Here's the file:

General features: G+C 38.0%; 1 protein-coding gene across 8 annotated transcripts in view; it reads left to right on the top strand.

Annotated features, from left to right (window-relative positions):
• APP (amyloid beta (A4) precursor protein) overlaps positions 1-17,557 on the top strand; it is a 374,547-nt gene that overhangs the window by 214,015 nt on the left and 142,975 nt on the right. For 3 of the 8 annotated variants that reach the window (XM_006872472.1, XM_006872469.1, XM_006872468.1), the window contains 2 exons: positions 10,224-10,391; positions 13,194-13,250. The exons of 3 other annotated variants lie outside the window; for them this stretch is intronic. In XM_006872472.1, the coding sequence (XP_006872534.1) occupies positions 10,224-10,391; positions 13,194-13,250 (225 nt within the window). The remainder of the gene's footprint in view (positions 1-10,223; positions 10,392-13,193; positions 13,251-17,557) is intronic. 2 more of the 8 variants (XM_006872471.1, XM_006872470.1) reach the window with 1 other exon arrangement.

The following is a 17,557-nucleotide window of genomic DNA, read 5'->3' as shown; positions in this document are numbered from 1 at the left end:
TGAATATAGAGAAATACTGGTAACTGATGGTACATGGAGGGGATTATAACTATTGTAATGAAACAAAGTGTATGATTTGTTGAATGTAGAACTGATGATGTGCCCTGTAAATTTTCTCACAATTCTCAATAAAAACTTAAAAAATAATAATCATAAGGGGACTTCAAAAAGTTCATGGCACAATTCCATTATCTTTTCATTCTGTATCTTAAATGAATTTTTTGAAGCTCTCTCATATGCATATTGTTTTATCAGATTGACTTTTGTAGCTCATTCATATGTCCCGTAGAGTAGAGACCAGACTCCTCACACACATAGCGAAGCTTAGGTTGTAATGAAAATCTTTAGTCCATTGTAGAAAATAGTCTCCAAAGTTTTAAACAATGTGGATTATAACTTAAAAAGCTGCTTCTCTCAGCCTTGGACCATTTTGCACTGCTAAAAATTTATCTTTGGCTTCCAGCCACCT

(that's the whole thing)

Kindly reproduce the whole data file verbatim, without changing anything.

General features: G+C 38.0%; 1 protein-coding gene across 8 annotated transcripts in view; it reads left to right on the top strand.

Annotated features, from left to right (window-relative positions):
• APP (amyloid beta (A4) precursor protein) overlaps positions 1-17,557 on the top strand; it is a 374,547-nt gene that overhangs the window by 214,015 nt on the left and 142,975 nt on the right. For 3 of the 8 annotated variants that reach the window (XM_006872472.1, XM_006872469.1, XM_006872468.1), the window contains 2 exons: positions 10,224-10,391; positions 13,194-13,250. The exons of 3 other annotated variants lie outside the window; for them this stretch is intronic. In XM_006872472.1, the coding sequence (XP_006872534.1) occupies positions 10,224-10,391; positions 13,194-13,250 (225 nt within the window). The remainder of the gene's footprint in view (positions 1-10,223; positions 10,392-13,193; positions 13,251-17,557) is intronic. 2 more of the 8 variants (XM_006872471.1, XM_006872470.1) reach the window with 1 other exon arrangement.

The following is a 17,557-nucleotide window of genomic DNA, read 5'->3' as shown; positions in this document are numbered from 1 at the left end:
TGAATATAGAGAAATACTGGTAACTGATGGTACATGGAGGGGATTATAACTATTGTAATGAAACAAAGTGTATGATTTGTTGAATGTAGAACTGATGATGTGCCCTGTAAATTTTCTCACAATTCTCAATAAAAACTTAAAAAATAATAATCATAAGGGGACTTCAAAAAGTTCATGGCACAATTCCATTATCTTTTCATTCTGTATCTTAAATGAATTTTTTGAAGCTCTCTCATATGCATATTGTTTTATCAGATTGACTTTTGTAGCTCATTCATATGTCCCGTAGAGTAGAGACCAGACTCCTCACACACATAGCGAAGCTTAGGTTGTAATGAAAATCTTTAGTCCATTGTAGAAAATAGTCTCCAAAGTTTTAAACAATGTGGATTATAACTTAAAAAGCTGCTTCTCTCAGCCTTGGACCATTTTGCACTGCTAAAAATTTATCTTTGGCTTCCAGCCACCT